Vancouver Lake 1960
History of Vancouver Lake
Vancouver Lake, located in Clark County near Vancouver, Washington, is a relatively large (approximately 2,600 acres) and shallow (mean depth 3–5 ft) lake that has recreational, environmental, and aesthetic value to the local community. It is the largest lake of the historical Columbia River floodplain lakes, and it is the largest lake in the wider Portland/Vancouver metropolitan area. In the late 1800s, the lake was much deeper (20 ft in some places) with clear waters (Bhagat and Orsborn, 1971).
Historically, the lake was connected to the Columbia River and degradation of water quality began shortly after flood control structures for the Columbia River were constructed, which severed the connection to ‘flushing’ water. Nutrient and sediment loading has increased over time, and hypoxia (low dissolved oxygen concentrations) and harmful algae blooms containing cyanobacteria in the lake led to poor water quality as early as the 1960s.
The first detailed water-quality study of the lake took place in 1967–68 by scientists at Washington State University (Bhagat and Orsborn, 1971). This early work was undertaken to assess how water quality would change if the hydrological characteristics of the lake were altered by the addition of a ‘flushing channel’ that would reconnect the lake directly to the Columbia River. The hope was that restoring this connection would decrease residence times in the lake and promote better flushing that would address water-quality issues. In the early 1980s, the flushing channel was completed.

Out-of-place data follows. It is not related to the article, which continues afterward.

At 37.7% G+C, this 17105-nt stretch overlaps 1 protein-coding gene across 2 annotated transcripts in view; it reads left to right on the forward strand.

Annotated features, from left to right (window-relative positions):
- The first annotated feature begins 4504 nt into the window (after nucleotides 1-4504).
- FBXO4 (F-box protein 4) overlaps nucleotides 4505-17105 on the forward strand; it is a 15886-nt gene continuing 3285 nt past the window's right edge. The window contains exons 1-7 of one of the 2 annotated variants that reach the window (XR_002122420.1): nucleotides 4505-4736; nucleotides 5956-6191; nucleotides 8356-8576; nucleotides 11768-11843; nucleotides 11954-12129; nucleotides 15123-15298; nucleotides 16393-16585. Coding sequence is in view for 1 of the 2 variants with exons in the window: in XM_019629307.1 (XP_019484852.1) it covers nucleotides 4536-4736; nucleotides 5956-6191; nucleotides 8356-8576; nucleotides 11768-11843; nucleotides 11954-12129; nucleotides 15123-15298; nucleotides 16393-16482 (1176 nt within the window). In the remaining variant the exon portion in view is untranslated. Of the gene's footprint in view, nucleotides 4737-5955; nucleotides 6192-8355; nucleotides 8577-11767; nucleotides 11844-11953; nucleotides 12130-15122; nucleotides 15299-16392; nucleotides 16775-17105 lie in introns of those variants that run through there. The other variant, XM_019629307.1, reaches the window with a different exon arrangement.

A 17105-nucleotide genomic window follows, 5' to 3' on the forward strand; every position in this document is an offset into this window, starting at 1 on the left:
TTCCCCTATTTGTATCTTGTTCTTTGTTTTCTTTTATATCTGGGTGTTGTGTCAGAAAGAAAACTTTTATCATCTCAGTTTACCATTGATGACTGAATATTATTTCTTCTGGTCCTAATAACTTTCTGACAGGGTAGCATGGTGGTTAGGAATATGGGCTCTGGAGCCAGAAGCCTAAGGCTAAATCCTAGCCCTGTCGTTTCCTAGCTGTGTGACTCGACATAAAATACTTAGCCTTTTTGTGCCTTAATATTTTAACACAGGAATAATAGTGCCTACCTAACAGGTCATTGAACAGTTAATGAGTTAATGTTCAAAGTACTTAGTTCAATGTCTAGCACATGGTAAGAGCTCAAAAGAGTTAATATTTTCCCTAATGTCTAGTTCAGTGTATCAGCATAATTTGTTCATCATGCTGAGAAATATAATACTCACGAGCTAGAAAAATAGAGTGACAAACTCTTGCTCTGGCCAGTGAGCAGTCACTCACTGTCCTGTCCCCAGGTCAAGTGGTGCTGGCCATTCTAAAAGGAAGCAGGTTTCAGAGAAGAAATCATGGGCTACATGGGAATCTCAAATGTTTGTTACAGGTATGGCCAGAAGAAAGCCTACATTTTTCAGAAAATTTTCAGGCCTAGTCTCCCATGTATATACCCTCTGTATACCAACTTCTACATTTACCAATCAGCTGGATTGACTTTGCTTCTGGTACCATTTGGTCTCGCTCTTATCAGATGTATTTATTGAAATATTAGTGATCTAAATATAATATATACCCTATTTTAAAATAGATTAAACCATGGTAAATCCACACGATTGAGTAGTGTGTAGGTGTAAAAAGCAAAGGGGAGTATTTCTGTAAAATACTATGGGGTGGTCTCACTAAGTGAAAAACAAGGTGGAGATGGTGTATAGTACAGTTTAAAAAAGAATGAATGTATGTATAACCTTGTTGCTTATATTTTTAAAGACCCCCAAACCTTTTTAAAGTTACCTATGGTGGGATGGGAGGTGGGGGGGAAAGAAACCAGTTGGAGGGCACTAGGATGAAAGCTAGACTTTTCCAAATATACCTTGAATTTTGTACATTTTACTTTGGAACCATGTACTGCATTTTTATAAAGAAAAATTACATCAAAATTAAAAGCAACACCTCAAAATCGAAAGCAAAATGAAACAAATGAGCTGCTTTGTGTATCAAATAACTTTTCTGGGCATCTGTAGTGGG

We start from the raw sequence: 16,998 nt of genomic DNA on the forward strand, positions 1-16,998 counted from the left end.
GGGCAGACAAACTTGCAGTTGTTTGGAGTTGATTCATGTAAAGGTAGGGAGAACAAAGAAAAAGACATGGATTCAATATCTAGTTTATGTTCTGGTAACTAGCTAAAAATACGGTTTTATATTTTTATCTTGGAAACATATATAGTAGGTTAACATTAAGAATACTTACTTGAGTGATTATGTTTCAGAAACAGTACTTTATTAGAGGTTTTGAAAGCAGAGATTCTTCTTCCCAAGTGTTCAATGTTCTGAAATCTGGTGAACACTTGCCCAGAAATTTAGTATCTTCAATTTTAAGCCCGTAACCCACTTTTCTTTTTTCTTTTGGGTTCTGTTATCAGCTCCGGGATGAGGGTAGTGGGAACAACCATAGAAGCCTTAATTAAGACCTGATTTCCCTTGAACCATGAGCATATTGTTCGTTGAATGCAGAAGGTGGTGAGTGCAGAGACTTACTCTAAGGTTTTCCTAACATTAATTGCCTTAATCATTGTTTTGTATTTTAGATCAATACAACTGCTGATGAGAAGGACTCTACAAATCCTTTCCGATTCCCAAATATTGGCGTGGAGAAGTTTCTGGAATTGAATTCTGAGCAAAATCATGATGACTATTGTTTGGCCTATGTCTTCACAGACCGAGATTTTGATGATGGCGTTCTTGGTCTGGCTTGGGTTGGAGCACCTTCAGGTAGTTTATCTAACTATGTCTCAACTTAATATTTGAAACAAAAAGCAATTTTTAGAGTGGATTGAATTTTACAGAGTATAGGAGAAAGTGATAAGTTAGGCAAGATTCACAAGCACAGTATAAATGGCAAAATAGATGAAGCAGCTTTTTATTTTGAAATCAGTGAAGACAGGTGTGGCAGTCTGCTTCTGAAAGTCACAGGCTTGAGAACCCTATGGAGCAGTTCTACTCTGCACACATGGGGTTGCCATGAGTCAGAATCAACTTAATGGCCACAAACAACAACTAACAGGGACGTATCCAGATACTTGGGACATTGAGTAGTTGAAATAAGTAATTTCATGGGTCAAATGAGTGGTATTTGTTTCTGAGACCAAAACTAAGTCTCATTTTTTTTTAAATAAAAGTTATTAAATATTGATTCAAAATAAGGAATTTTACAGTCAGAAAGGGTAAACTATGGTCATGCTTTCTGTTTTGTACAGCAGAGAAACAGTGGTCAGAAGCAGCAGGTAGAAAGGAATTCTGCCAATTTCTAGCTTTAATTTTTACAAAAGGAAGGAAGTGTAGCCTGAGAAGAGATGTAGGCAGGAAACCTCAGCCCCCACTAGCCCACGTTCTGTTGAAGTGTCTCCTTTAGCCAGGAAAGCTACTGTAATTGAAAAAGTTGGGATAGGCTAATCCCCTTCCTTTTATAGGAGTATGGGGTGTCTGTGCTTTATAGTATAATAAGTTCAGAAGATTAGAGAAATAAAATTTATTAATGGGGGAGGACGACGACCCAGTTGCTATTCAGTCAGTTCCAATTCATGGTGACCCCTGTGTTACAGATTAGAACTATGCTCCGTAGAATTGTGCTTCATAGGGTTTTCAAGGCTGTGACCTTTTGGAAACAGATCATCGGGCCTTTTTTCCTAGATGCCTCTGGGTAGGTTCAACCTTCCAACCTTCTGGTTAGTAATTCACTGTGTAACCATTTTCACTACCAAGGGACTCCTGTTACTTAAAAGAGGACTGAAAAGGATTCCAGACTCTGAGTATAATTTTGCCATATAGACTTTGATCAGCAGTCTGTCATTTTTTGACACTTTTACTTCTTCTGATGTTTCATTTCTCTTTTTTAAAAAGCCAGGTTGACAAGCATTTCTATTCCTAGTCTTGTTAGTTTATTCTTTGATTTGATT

The project included a large dredging operation, which formed a small island in the lake. Vancouver Lake is now hydrologically connected to the Columbia River by Lake River to the north, and by the Flushing Channel in the southwest. Compared to previous work, nutrient concentrations in the lake have declined, but high sediment loads are still a problem and the lake still experiences water-quality problems. Source: USGS 2010-2012.
Late Holocene chronology and geomorphic development of fluvial–tidal floodplains in the upper reaches of the lower Columbia River Valley, Washington and Oregon, USA. Read more…
On this map of Vancouver Lake and former Shillapoo Lake, Floodplain-forming sequences are numbered from 1 oldest to 4 youngest and are based on scroll bar ridges and basal radiocarbon and tephrochronology dates from core sites. These core samples indicated Vancouver Lake has been here for at least 4,900 years. See the study text for explanation of numbered sequence. Shillapoo Lake no longer exists and the Vancouver Lake shorelines have receded due to lowering of seasonal water levels in the Columbia River and draining of the surrounding floodplains. Both ongoing impacts lower the groundwater surface in the Vancouver Floodplain, which supports water levels in the bullseye lakes. The Vancouver Lake water surface elevation represents a window into the local groundwater levels in the Vancouver Floodplain.
Discharge, Water Temperature, and Selected Meteorological Data for Vancouver Lake, Vancouver, Washington, Water Years 2011–13. Read more…
The U.S. Geological Survey partnered with the Vancouver Lake Watershed Partnership in a 2-year intensive study to quantify the movement of water and nutrients through Vancouver Lake. This report was intended to assist the Vancouver Lake Watershed Partnership in evaluating potential courses of action to mitigate seasonally driven harmful algae blooms (HAB) containing cyanobacteria, and to improve overall water quality of the lake. The report contains stream discharge, lake water temperature, and selected meteorological data that was collected in support of the development of a water and nutrient budget for the lake for water years 2011 to 2013.
The report data was collected from six sites within the Vancouver Lake watershed. Site locations, methods, and assessments of data quality also are included in this report.